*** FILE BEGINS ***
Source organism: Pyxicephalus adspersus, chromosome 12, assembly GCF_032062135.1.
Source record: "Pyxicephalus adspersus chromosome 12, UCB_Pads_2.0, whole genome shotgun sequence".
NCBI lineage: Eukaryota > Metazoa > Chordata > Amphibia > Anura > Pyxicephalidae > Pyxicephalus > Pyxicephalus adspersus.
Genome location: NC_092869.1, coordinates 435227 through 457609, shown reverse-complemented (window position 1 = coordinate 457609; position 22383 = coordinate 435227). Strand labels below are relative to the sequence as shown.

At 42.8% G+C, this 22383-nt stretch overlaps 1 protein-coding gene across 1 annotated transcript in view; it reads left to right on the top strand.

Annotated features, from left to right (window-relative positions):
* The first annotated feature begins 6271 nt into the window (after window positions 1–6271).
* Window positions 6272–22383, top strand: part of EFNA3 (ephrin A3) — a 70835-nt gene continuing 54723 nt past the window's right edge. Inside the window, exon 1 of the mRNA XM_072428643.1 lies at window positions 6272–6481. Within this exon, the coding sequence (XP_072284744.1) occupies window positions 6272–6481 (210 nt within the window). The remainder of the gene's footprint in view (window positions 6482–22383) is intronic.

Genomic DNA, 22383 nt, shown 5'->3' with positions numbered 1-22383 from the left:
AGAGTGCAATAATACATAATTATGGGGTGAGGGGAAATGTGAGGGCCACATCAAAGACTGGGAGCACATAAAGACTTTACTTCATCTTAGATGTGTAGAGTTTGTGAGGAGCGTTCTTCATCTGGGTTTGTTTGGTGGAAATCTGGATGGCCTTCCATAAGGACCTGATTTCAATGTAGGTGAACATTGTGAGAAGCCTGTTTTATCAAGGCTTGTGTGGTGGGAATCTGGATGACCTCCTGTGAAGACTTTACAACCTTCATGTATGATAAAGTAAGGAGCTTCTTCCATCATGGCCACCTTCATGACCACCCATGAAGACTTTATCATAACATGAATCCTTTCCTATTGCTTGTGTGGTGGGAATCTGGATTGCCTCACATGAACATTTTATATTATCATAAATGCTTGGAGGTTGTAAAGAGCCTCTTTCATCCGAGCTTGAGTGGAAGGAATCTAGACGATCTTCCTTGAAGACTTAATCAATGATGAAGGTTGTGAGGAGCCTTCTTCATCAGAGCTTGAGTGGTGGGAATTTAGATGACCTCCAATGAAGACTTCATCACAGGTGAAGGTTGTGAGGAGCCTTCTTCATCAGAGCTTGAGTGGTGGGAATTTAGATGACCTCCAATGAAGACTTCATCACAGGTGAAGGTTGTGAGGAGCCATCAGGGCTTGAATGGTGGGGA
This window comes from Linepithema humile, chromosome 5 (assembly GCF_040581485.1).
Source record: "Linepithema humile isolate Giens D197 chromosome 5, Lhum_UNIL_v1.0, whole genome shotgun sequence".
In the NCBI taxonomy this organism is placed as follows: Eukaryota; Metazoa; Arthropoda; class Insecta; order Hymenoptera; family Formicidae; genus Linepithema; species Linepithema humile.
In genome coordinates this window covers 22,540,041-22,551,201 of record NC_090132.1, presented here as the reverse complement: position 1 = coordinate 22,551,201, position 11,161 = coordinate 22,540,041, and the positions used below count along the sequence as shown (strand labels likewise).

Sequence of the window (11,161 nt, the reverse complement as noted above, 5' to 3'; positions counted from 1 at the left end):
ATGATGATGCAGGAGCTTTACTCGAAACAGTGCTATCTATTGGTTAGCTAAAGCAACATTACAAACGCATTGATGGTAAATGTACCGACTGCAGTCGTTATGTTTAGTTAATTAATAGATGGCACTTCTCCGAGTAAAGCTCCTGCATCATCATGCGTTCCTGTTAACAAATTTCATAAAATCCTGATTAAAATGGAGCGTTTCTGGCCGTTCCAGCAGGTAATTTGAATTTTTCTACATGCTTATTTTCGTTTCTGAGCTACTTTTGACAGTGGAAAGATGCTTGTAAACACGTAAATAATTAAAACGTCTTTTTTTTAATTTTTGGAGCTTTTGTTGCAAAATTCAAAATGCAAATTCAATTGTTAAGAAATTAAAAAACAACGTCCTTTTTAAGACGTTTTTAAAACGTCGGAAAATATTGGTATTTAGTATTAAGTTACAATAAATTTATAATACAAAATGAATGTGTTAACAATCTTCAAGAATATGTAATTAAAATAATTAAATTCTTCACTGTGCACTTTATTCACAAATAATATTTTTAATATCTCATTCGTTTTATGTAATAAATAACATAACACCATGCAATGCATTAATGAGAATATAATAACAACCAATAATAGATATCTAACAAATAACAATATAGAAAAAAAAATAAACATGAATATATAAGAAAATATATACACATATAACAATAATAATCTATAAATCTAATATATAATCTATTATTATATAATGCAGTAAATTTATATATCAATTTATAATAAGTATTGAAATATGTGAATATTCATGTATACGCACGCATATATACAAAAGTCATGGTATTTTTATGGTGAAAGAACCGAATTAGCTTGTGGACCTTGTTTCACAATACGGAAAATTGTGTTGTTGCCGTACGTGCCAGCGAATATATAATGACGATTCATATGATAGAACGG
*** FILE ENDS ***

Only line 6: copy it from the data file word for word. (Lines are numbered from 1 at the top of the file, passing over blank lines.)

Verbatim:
Annotated features, from left to right (window-relative positions):